As I explain in Food Waste Part 2: Food is Not Garbage, Americans throw away up to 40% of perfectly safe, perfectly edible food — all of which winds up in a landfill, sitting in a dump, creating methane and other greenhouse gases.
The lightbulb that went off for me is simply this: food doesn’t belong in the garbage. I know that may sound ridiculously obvious, but I think because it’s so ridiculous obviously that it doesn’t even penetrate our skulls. We can’t see the forest for the trees.
When I started on this journey and began making changes in my life and in our home, one of the dilemmas I was faced with was what kind of garbage bags would I be able to find that fit our existing cans (below) and that are biodegradable. I started researching and googling and stressing until I realized…we don’t need ANY garbage bags at all — because there’s nothing stinking up our garbage!
The only reason we line our garbage bins with plastic bags is because of all the wet food we throw away that becomes stinky and smelly. Once we put those stinky garbage bags into our outdoor garbage cans, hungry, opportunistic critters (or “pests” as many people consider them) find these food-filled cans and create the human / animal conflicts that lead to their demise. The raccoons, skunks, opossums, crows, foxes, even bears who topple our garbage cans and make a mess are simply being resourceful enough to want to eat the food we considered waste and discarded.
Animals are the ultimate zero-wasters!
But, no food breaking down in our garbage…no smell. No smell…no “pests.” No “pests”…no conflicts or fear of disease-transmission. No conflicts…harmony. (And if you’re worried that urban and suburban wildlife would starve if we stopped throwing food away, my recommendation would be to focus on creating a wildlife-friendly habitat.)
Same goes for dumps.
The only reason dumps smell putrid is because of all the food we throw away that becomes stinky and smelly. If organic matter weren’t putrefying (especially because it can’t properly break down without the oxygen and soil and microbes it needs to do so), dumps wouldn’t smell. They also wouldn’t create greenhouse gases or attract “pests” that also create conflicts and a certain bad reputation and sometimes death for them. (Listen to the podcast for more about the negative effects of food in dumps.)
So instead of buying biodegradable garbage bags (which, by the way, can’t biodegrade without the right conditions, and there are no right conditions in a dump), we simply put our garbage and recycling into their respective receptacles — sans plastic bags.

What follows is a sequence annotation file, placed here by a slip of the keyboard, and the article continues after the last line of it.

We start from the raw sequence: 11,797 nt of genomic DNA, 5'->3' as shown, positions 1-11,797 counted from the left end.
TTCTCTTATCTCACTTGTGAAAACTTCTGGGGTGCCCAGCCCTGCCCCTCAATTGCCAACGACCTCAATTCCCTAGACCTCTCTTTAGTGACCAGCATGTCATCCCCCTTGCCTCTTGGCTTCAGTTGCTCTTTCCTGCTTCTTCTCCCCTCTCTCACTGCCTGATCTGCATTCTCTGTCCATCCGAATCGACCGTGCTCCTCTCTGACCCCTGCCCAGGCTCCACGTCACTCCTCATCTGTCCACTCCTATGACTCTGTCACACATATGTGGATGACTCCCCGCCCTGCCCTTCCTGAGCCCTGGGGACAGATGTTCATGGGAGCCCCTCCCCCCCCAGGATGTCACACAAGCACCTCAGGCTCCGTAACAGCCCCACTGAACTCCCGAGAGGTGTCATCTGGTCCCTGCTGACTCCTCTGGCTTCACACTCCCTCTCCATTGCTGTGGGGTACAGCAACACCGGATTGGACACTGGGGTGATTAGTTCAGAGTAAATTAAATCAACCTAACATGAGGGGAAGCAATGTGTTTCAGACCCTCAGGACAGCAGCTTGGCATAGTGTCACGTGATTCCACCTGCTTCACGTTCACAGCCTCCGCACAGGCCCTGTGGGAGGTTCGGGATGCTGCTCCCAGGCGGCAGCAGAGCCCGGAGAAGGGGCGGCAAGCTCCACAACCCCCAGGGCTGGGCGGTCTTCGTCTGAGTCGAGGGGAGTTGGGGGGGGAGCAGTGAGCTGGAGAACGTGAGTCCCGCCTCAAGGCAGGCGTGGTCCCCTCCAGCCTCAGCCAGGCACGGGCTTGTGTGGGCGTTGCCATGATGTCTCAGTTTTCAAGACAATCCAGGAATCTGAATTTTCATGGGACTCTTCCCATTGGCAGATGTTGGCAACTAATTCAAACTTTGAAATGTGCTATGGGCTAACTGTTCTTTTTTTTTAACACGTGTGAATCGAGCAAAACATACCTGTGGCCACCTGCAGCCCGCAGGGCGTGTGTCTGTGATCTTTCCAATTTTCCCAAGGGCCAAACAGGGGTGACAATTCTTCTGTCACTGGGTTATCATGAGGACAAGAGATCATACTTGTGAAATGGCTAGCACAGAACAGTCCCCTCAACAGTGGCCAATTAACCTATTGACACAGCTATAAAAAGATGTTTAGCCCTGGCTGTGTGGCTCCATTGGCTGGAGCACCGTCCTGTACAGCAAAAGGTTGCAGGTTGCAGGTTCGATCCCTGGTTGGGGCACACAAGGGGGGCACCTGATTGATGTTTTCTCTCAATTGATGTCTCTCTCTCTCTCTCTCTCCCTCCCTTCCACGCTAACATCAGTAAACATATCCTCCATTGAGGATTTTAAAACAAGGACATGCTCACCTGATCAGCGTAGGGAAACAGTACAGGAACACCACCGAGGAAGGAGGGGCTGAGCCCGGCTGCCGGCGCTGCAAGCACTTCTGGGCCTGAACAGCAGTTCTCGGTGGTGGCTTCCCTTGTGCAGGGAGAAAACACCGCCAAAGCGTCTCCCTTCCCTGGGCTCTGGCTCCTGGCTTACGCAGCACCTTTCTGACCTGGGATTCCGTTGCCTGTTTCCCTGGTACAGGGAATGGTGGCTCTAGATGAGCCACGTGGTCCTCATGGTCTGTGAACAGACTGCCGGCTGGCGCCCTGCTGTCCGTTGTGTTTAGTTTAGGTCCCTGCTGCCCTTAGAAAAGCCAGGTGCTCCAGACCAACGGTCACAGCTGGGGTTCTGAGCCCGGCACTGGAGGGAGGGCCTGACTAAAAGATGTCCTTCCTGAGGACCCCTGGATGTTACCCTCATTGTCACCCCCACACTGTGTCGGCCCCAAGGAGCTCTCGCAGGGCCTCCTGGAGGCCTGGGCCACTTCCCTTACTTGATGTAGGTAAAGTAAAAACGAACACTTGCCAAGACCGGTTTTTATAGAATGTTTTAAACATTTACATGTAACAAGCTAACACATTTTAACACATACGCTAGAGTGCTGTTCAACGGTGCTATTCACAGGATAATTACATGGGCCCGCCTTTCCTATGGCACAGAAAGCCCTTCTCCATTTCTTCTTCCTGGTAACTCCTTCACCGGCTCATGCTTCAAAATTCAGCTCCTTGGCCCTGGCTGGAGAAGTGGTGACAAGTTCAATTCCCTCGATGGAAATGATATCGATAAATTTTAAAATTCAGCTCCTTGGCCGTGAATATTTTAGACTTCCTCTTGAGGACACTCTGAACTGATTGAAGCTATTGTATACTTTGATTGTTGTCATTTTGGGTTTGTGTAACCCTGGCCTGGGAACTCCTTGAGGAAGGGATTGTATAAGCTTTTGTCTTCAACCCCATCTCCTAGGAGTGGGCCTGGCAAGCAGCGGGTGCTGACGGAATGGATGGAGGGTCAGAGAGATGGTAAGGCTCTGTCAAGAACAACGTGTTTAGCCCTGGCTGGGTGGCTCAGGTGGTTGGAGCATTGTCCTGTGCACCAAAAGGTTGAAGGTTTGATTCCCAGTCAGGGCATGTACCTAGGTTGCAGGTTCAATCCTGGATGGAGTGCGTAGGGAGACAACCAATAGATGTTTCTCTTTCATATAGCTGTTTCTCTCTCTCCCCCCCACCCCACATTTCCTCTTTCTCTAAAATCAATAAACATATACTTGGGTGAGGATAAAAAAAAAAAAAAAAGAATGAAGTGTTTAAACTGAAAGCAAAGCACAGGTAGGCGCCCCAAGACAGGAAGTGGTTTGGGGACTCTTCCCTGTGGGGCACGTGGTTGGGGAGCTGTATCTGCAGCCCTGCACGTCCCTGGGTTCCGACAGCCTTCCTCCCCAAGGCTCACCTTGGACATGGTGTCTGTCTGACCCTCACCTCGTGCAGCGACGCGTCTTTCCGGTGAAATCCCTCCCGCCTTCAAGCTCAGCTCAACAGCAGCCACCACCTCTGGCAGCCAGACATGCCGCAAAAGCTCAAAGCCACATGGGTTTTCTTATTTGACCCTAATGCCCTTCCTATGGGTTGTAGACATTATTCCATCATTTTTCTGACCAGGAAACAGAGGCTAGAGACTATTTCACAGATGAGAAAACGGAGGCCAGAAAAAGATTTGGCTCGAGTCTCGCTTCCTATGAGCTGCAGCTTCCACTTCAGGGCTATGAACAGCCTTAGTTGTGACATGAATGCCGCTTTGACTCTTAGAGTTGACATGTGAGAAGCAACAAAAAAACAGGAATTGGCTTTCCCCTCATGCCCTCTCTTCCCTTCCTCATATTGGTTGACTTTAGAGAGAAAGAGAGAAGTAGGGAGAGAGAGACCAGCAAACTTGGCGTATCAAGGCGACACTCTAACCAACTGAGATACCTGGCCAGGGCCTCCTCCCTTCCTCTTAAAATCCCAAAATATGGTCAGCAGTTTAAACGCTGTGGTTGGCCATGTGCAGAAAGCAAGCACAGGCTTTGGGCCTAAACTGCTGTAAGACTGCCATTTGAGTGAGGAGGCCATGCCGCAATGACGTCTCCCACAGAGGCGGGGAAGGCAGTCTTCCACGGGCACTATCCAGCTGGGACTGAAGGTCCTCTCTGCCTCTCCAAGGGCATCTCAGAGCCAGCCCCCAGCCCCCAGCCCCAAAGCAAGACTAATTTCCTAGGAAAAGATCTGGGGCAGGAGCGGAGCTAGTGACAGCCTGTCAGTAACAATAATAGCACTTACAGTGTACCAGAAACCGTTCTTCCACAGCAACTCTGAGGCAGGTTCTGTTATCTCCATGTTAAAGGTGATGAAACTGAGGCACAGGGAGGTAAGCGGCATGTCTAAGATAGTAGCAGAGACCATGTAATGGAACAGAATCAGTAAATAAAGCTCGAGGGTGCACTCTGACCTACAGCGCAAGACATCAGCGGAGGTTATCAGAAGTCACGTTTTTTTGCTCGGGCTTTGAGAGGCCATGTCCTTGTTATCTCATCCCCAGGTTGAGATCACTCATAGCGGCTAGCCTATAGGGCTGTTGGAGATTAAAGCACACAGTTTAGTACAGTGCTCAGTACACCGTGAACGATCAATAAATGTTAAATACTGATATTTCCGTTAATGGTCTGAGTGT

Despite the goal being zero waste, we do still create waste in our home, mostly from products we still had and are using up before starting this journey and packaging from online orders (for the garbage) and aluminum cans from the cats’ food and the beer bottles David occasionally buys (for the recycling). All of the garbage items are dry, so there’s no issue there, and as for the recyclable items, we simply rinse out the cat cans and beer bottles before putting them in the garbage bin. The rest is any mail I can’t compost (yes, I’ll be discussing the challenge of reducing unwanted mail!) No need for a liner.
On garbage days, we bring take the receptacles directly to the city cans in our garage, dump in the contents, and rinse out our cans before returning them to the kitchen. Easy. Peasy.
As for what we do with food scraps, you’ll want to listen to the Food Waste Part 2 podcast episode for the gazillion ideas I provide for reducing food waste in the first place — and composting is the final (not first) suggestion. That’s right…the other massive revelation that guides my actions every day: ZERO WASTE ISN’T ABOUT WASTE DIVERSION. IT’S ABOUT WASTE PREVENTION.
Yes, I compost all the food scraps that remain (more to come on that topic), but I’m now focused more on eliminating food scraps in the first place, including when I eat out or at other people’s homes. (And for years we used compostable bags to line our compost pail on our countertop to make it “more convenient” for us to bring it down to the city’s green bin in our garage, but we stopped buying those, too, because it’s only a little less convenient to bring the actual pail down to the green bin, dump it, and bring it back to the kitchen. Big. Friggin. Deal.)
I’m reluctant to even recommend biodegradable garbage bags, because of all the reasons I gave above, but I realize there are municipalities around the world who don’t offer green bins for homeowners or apartment dwellers and many people don’t have compost bins (or know what to do with them if they did), however, please do me a favor and first: